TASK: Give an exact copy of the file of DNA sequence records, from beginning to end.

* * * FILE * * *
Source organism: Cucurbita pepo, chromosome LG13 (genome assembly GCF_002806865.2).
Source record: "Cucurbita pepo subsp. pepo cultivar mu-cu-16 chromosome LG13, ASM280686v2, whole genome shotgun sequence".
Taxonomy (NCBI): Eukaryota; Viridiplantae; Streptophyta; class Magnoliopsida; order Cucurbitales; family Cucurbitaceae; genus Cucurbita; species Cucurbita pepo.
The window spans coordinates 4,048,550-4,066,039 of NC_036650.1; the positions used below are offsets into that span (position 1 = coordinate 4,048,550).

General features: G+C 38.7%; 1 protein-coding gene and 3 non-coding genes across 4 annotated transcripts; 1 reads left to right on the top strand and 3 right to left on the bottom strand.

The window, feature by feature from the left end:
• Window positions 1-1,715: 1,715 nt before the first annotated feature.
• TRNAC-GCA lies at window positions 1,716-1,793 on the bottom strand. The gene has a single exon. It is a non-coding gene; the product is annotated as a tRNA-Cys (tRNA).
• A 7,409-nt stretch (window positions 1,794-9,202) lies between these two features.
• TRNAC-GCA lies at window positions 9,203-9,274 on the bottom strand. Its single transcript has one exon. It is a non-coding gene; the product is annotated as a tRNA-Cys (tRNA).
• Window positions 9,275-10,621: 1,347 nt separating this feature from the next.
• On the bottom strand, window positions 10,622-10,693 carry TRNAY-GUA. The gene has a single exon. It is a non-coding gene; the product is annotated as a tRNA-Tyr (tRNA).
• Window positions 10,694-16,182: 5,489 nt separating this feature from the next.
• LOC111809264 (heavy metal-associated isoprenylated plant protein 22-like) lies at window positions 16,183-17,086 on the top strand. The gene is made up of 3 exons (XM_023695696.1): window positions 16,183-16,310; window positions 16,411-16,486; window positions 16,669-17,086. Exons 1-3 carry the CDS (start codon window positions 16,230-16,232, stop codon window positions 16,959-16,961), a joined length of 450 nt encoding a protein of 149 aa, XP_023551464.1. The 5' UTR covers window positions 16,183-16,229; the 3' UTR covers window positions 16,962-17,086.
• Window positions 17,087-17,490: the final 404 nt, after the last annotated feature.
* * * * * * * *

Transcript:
Source organism: Cucurbita pepo, chromosome LG13 (genome assembly GCF_002806865.2).
Source record: "Cucurbita pepo subsp. pepo cultivar mu-cu-16 chromosome LG13, ASM280686v2, whole genome shotgun sequence".
Taxonomy (NCBI): Eukaryota; Viridiplantae; Streptophyta; class Magnoliopsida; order Cucurbitales; family Cucurbitaceae; genus Cucurbita; species Cucurbita pepo.
The window spans coordinates 4,048,550-4,066,039 of NC_036650.1; the positions used below are offsets into that span (position 1 = coordinate 4,048,550).

General features: G+C 38.7%; 1 protein-coding gene and 3 non-coding genes across 4 annotated transcripts; 1 reads left to right on the top strand and 3 right to left on the bottom strand.

The window, feature by feature from the left end:
• Window positions 1-1,715: 1,715 nt before the first annotated feature.
• TRNAC-GCA lies at window positions 1,716-1,793 on the bottom strand. The gene has a single exon. It is a non-coding gene; the product is annotated as a tRNA-Cys (tRNA).
• A 7,409-nt stretch (window positions 1,794-9,202) lies between these two features.
• TRNAC-GCA lies at window positions 9,203-9,274 on the bottom strand. Its single transcript has one exon. It is a non-coding gene; the product is annotated as a tRNA-Cys (tRNA).
• Window positions 9,275-10,621: 1,347 nt separating this feature from the next.
• On the bottom strand, window positions 10,622-10,693 carry TRNAY-GUA. The gene has a single exon. It is a non-coding gene; the product is annotated as a tRNA-Tyr (tRNA).
• Window positions 10,694-16,182: 5,489 nt separating this feature from the next.
• LOC111809264 (heavy metal-associated isoprenylated plant protein 22-like) lies at window positions 16,183-17,086 on the top strand. The gene is made up of 3 exons (XM_023695696.1): window positions 16,183-16,310; window positions 16,411-16,486; window positions 16,669-17,086. Exons 1-3 carry the CDS (start codon window positions 16,230-16,232, stop codon window positions 16,959-16,961), a joined length of 450 nt encoding a protein of 149 aa, XP_023551464.1. The 5' UTR covers window positions 16,183-16,229; the 3' UTR covers window positions 16,962-17,086.
• Window positions 17,087-17,490: the final 404 nt, after the last annotated feature.